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Agile Velocity

I was in a meeting recently explaining some ideas on how we could track velocity within a team I was leading. When the ops manager I was talking with finally came clean and admitted he had no idea what velocity was! And why was everybody talking about it and could I just explain in simple terms what it was all about!

Well that's one of the problems with IT and especially agile people... we do love our buzz words.

Planning Poker being played

So what is velocity?

Well - There's probably lots of subtly different definitions.. but put simply - It's a measure of how quickly the team deliver's 'done' items of functionality over a sprint.

I've just read that back and to be honest there is nothing simple about that explanation! So no wonder he still looked confused afterward!

So perhaps if I explain how velocity is calculated it will help!

So how do you calculate the team's velocity?

With every sprint a number of user-stories should be selected and committed too..  Each of these stories should be estimated with a number of story points, typically these are based more or less on a Fibonacci number sequence scale (1/2, 1,2,3,5,8,13,20,40,100) - Fibonacci number sequences are fascinating being found in nature and used in computer science (Fibonacci search technique and Fibonacci heap to name just two uses)   - The numbers we use in planning poker don't exactly stick to this sequence.... 1/2 has no place whatsoever in a Fibonacci sequence and 40 should be 33!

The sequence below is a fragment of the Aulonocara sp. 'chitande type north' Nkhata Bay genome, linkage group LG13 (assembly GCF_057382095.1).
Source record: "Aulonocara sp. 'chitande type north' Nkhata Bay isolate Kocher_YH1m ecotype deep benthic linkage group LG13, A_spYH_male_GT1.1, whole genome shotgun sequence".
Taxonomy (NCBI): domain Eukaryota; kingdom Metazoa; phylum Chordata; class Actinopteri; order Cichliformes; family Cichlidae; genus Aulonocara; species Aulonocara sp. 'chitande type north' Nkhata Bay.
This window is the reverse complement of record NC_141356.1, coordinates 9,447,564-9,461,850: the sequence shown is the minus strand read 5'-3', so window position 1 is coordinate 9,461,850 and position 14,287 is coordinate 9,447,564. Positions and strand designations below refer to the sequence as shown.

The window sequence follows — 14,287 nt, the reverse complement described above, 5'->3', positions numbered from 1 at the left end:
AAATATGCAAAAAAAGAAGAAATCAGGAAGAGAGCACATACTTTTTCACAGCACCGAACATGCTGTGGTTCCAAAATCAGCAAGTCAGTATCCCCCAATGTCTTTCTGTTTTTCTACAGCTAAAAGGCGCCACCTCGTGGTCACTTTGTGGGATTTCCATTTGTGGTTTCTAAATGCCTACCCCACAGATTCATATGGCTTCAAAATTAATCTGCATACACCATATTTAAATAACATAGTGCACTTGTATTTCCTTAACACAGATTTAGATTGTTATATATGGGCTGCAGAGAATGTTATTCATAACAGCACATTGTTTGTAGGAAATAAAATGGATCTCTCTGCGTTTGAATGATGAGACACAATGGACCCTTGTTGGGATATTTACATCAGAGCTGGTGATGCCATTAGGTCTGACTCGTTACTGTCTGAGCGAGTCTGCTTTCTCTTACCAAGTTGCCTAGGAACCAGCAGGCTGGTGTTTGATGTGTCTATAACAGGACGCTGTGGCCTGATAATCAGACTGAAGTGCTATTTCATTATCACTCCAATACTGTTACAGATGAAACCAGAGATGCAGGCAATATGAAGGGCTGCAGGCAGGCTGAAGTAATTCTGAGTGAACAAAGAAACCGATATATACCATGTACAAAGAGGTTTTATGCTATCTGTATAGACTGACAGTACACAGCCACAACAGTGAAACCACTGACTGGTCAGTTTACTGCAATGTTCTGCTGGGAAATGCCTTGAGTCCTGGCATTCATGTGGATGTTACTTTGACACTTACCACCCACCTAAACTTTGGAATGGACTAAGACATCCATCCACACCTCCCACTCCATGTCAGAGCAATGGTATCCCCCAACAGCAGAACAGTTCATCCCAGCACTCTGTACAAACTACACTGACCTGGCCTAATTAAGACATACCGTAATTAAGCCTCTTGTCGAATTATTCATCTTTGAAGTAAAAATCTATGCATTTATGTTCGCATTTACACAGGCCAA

There are various methods of estimating work - planning poker is just one and I've blogged about several techniques in the past - but for now suffice to say that every story (and perhaps task) of work should be estimated with a relative amount of effort to complete.

At the end of the sprint you sum up all the story points which are 'done' (remember it's important to enforce that definition of done) and that's the team's velocity!

So - If you have 10 stories and via planning poker or some other estimation technique you decide that each task is worth 8 units of effort and you complete all 10 stories the velocity for the team in that sprint is 80.

You can now start to use this figure in planning - Both for helping to establish how much work the team should commit to within a sprint - The best logical order to do work and for producing burn-down or burn-up charts (my favourite is a burn down chart)

I tend to use an average velocity figure for planning - You should expect that the velocity figure will probably change over sprints (hopefully upwards)

In the past I used to calculate the average from the 2nd sprint onwards (I always assume the 1st Sprint might be a little different as the team beds in) and than use standard deviation to exclude the unusual sprints! more recently I've been calculating the average on just the last 3 or 4 sprints - I don't have definitive proof! but this does seem to give a more realistic velocity figure and tends to allows for improvements to filter through quicker to the average and be reflected in the burn-down charts

Hopefully that's explained Velocity!

Thanks for reading

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